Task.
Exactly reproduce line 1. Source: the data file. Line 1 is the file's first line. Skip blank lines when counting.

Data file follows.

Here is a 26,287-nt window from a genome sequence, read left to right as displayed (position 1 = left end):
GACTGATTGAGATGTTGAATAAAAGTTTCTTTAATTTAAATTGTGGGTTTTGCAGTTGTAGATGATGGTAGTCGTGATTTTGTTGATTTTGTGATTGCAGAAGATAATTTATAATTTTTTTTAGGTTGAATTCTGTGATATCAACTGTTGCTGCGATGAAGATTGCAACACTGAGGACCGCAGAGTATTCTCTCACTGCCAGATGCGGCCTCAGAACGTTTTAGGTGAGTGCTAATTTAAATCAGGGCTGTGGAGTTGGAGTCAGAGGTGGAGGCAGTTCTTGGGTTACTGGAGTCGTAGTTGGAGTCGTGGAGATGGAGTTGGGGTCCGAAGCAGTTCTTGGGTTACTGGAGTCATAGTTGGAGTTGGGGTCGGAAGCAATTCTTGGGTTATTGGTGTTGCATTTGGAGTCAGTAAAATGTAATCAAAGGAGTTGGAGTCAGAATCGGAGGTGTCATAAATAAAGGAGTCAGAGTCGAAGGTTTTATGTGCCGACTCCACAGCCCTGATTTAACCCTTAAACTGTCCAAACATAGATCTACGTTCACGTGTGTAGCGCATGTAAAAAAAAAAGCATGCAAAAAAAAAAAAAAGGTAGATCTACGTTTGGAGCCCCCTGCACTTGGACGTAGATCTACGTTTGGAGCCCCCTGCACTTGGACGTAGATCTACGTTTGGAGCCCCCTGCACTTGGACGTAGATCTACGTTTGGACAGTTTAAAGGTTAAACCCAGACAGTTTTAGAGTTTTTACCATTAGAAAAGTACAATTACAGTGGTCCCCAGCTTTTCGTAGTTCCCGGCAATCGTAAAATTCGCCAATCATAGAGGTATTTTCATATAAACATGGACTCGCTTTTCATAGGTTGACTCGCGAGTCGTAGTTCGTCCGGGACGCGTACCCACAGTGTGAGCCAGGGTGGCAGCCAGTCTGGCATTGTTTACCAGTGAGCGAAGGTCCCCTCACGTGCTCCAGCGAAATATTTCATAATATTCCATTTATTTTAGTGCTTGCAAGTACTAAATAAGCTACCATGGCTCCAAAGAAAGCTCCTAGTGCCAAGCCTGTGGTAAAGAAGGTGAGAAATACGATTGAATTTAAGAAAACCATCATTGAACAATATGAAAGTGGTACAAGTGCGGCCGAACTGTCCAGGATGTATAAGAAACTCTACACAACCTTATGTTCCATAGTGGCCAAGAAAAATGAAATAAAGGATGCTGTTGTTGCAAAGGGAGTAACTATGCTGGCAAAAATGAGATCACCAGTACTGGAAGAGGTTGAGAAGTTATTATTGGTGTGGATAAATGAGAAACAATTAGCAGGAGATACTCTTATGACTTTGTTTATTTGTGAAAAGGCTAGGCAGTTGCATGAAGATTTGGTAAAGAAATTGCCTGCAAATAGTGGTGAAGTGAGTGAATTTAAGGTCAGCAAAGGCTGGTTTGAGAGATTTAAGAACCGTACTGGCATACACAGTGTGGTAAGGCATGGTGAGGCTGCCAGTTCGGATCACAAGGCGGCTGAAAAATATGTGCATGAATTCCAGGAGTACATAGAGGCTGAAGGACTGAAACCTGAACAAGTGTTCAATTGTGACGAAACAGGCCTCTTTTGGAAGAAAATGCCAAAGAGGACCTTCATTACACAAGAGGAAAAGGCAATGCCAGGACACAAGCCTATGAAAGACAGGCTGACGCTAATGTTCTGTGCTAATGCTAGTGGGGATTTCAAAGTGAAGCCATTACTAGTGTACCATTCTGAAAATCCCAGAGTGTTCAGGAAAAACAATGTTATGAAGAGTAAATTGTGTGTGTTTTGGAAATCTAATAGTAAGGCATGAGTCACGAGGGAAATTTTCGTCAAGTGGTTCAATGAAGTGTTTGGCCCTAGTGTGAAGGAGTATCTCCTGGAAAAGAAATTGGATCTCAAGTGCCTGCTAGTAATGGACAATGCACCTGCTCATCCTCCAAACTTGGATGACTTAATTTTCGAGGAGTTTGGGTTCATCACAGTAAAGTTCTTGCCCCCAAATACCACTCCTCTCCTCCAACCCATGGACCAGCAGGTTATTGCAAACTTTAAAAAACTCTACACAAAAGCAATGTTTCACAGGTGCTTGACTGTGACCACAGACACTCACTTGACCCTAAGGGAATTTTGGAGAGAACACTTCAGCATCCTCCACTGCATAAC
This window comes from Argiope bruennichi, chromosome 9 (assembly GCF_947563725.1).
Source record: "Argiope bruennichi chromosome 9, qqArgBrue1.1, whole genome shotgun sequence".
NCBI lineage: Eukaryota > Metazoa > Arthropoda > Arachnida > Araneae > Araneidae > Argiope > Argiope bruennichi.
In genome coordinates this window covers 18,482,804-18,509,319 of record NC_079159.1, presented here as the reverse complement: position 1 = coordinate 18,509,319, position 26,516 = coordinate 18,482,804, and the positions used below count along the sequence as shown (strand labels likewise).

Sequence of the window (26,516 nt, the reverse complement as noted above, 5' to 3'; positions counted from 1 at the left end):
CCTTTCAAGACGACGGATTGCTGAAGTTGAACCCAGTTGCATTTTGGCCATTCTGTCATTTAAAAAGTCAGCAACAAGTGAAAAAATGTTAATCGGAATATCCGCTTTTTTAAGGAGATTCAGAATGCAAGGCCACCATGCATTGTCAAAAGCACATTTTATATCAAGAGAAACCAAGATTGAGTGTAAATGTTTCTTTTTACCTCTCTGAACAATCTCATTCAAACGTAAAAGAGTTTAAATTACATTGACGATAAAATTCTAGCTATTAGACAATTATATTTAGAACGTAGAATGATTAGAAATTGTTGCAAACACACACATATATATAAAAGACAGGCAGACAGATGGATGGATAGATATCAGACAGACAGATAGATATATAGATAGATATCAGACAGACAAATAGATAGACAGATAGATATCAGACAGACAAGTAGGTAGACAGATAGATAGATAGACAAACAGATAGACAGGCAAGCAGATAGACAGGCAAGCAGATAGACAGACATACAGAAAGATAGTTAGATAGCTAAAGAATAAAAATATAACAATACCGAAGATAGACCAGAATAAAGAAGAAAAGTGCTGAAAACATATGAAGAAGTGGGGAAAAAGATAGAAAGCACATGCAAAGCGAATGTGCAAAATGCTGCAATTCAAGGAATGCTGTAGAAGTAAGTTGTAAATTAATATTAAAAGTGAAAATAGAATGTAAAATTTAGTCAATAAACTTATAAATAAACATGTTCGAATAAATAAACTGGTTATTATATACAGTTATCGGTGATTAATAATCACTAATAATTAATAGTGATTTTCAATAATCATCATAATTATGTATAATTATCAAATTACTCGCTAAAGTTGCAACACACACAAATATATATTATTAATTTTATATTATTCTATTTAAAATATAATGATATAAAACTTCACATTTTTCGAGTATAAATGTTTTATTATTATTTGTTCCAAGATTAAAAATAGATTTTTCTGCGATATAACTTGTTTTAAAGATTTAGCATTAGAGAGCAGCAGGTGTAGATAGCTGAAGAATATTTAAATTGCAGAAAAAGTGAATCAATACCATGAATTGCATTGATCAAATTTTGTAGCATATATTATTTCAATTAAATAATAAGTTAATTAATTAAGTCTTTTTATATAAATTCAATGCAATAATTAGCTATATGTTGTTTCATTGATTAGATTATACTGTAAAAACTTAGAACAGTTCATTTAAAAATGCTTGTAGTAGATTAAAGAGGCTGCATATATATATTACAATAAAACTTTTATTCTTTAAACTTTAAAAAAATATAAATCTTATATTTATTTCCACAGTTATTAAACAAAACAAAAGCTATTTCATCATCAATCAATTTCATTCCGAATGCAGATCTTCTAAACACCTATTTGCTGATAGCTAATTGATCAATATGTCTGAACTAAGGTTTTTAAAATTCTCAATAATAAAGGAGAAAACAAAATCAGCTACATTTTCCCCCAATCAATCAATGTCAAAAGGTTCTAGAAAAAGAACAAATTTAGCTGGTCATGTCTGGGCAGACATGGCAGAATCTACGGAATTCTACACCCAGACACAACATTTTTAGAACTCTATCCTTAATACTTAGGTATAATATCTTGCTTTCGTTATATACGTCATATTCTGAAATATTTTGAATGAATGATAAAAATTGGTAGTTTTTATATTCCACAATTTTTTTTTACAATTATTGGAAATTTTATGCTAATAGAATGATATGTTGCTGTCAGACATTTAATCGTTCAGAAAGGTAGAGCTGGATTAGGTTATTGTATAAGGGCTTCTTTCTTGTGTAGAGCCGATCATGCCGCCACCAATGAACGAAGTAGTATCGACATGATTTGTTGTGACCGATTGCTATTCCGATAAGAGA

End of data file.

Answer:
Here is a 26,287-nt window from a genome sequence, read left to right as displayed (position 1 = left end):